Andy Finkel, whose brother owns a local clothing shop, said the new plans might not be ambitious enough.
“Anything in the Dudley Station Roxbury community is great given the huge unemployment problem and lack of money and business in the community,” Finkel said. “The BRA needs to have some sort of a master plan that has a hub here in Dudley Station, where it used to be really, really vibrant."
But others like Roxbury resident Anjail Mohammed said that on balance — Dudley Square seems to be on the right track.
“I think it’s going in a positive direction,” she said. “The only thing I’d like to see removed is the strip club down the street.”
For his part Williams was happy to accentuate the positive including the promise of much-needed jobs.
“I don’t know if I have definite numbers, I don’t want to speculate,” said Williams. “We’ve got a lot of jobs that should happen on the construction side, post-construction, post-management, that should benefit folks who live here.”
Big plans for a neighborhood that could use a boost.
By Sarah Birnbaum | Thursday, June 7, 2012
June 8, 2012
BOSTON — Officials at the Massachusetts Department of Transportation say Boston's Big Dig needs another million-dollar fix: the concrete on some of the on-ramps and off-ramps is crumbling and needs to be replaced. The concrete was supposed to last for 30 years.
Highway administrator Frank DePaola explained on June 7 that the Big Dig contractors decided to pave the road surfaces in concrete, which is used in drier and warmer sections of the country, instead of in traditional New England asphalt. Now the surface concrete is separating from the structural concrete slabs below it.
“I believe they used experience from other parts of the country that concrete pavements are commonly used in the South and Southwest," DePaola said. "It's a very durable material but in the Northeast with our weather conditions and our high temperature, it's a mistake. If I was in charge of the project at that time, we would not have used that material."
DePaolasaid the initial repair work will cost taxpayers $200,000 — money that’s badly needed in the rest of the state.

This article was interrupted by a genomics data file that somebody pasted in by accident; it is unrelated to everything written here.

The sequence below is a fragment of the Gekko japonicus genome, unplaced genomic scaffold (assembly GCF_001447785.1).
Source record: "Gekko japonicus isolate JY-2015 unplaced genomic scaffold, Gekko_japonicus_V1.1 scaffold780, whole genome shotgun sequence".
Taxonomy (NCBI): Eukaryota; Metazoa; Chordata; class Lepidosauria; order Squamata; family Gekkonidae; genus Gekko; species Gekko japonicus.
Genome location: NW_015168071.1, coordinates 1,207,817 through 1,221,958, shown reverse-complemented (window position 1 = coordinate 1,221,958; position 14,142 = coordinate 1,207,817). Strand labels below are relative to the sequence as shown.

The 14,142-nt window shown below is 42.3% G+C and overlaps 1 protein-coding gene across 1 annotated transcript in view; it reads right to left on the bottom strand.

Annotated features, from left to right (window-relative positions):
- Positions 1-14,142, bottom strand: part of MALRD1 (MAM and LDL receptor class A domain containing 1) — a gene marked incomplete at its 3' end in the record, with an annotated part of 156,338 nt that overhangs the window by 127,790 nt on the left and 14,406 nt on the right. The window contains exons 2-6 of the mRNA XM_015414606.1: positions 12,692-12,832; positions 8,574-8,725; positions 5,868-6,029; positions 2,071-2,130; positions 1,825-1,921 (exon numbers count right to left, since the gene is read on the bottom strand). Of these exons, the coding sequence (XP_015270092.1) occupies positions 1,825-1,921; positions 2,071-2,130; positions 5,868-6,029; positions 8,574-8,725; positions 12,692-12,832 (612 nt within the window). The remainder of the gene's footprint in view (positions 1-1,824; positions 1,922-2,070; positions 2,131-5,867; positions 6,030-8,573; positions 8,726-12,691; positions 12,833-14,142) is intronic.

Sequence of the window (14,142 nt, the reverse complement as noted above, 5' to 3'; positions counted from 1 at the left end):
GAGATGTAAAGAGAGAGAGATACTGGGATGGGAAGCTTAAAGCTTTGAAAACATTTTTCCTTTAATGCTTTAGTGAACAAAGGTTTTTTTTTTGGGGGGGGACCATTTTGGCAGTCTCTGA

“I would rather be spending this money on other improvements. We have miles of road all over the state that need repavement. We have bridges that need to be repainted. We have bridges that need to be replaced," he said.
Officials said they may ultimately need to do about $1 million worth of repaving — but that the money will probably come from a trust fund that was created through a settlement with Big Dig contractors.
The Big Dig has so far cost taxpayers more than $15 billion. The project has been plagued by cost overruns, fatal construction flaws and lax oversight.
By Danielle Dreilinger | Friday, May 18, 2012
Second in a series
May 18, 2012
BOSTON — Yelp isn't just for retail establishments and restaurants: Some people use the open review site as a home for their musings and warnings about Greater Boston's public transit. First we looked at bus routes you might never have heard of. Now we turn to six stations you almost definitely know.
N.B.: Opinions are those of the Yelper and do not necessarily reflect the views of WGBH, WGBH News or anyone who isn't running late and fed up.
(35 reviews, 4 stars)
Brian D., Roxbury: You know that scene from "28 Days Later" when the army lady and those 2 kids have to get down the broken escalator to escape certain death by starving zombies? Yeah, they could have filmed that at the Porter Square T Station. ...
Vertigo. (3 stars)
Leighann F., Astoria, N.Y.: Things I can accomplish while riding the escalators down into the depths of the Porter Square T Station: